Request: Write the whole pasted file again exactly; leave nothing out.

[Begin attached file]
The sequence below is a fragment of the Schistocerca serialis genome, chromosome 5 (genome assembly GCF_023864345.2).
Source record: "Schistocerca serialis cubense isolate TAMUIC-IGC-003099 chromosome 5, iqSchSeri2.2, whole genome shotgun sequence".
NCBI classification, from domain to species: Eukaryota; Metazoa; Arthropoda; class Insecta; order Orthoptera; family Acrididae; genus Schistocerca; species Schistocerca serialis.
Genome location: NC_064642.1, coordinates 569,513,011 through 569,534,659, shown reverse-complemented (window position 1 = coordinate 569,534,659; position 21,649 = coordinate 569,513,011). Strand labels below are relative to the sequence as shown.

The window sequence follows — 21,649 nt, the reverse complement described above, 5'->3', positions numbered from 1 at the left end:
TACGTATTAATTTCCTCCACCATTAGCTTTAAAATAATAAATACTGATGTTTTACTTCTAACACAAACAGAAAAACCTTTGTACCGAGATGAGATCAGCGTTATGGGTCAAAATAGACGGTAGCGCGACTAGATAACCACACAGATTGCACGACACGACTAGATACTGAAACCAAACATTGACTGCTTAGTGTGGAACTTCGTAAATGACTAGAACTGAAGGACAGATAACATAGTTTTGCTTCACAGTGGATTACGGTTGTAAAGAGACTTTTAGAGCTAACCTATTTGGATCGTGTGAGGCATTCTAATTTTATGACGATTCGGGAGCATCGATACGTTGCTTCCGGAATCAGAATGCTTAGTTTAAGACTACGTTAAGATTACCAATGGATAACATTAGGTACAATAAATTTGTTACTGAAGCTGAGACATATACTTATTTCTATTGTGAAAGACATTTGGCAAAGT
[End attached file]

The sequence below is a fragment of the Schistocerca serialis genome, chromosome 5 (genome assembly GCF_023864345.2).
Source record: "Schistocerca serialis cubense isolate TAMUIC-IGC-003099 chromosome 5, iqSchSeri2.2, whole genome shotgun sequence".
NCBI classification, from domain to species: Eukaryota; Metazoa; Arthropoda; class Insecta; order Orthoptera; family Acrididae; genus Schistocerca; species Schistocerca serialis.
Genome location: NC_064642.1, coordinates 569,513,011 through 569,534,659, shown reverse-complemented (window position 1 = coordinate 569,534,659; position 21,649 = coordinate 569,513,011). Strand labels below are relative to the sequence as shown.

The window sequence follows — 21,649 nt, the reverse complement described above, 5'->3', positions numbered from 1 at the left end:
TACGTATTAATTTCCTCCACCATTAGCTTTAAAATAATAAATACTGATGTTTTACTTCTAACACAAACAGAAAAACCTTTGTACCGAGATGAGATCAGCGTTATGGGTCAAAATAGACGGTAGCGCGACTAGATAACCACACAGATTGCACGACACGACTAGATACTGAAACCAAACATTGACTGCTTAGTGTGGAACTTCGTAAATGACTAGAACTGAAGGACAGATAACATAGTTTTGCTTCACAGTGGATTACGGTTGTAAAGAGACTTTTAGAGCTAACCTATTTGGATCGTGTGAGGCATTCTAATTTTATGACGATTCGGGAGCATCGATACGTTGCTTCCGGAATCAGAATGCTTAGTTTAAGACTACGTTAAGATTACCAATGGATAACATTAGGTACAATAAATTTGTTACTGAAGCTGAGACATATACTTATTTCTATTGTGAAAGACATTTGGCAAAGT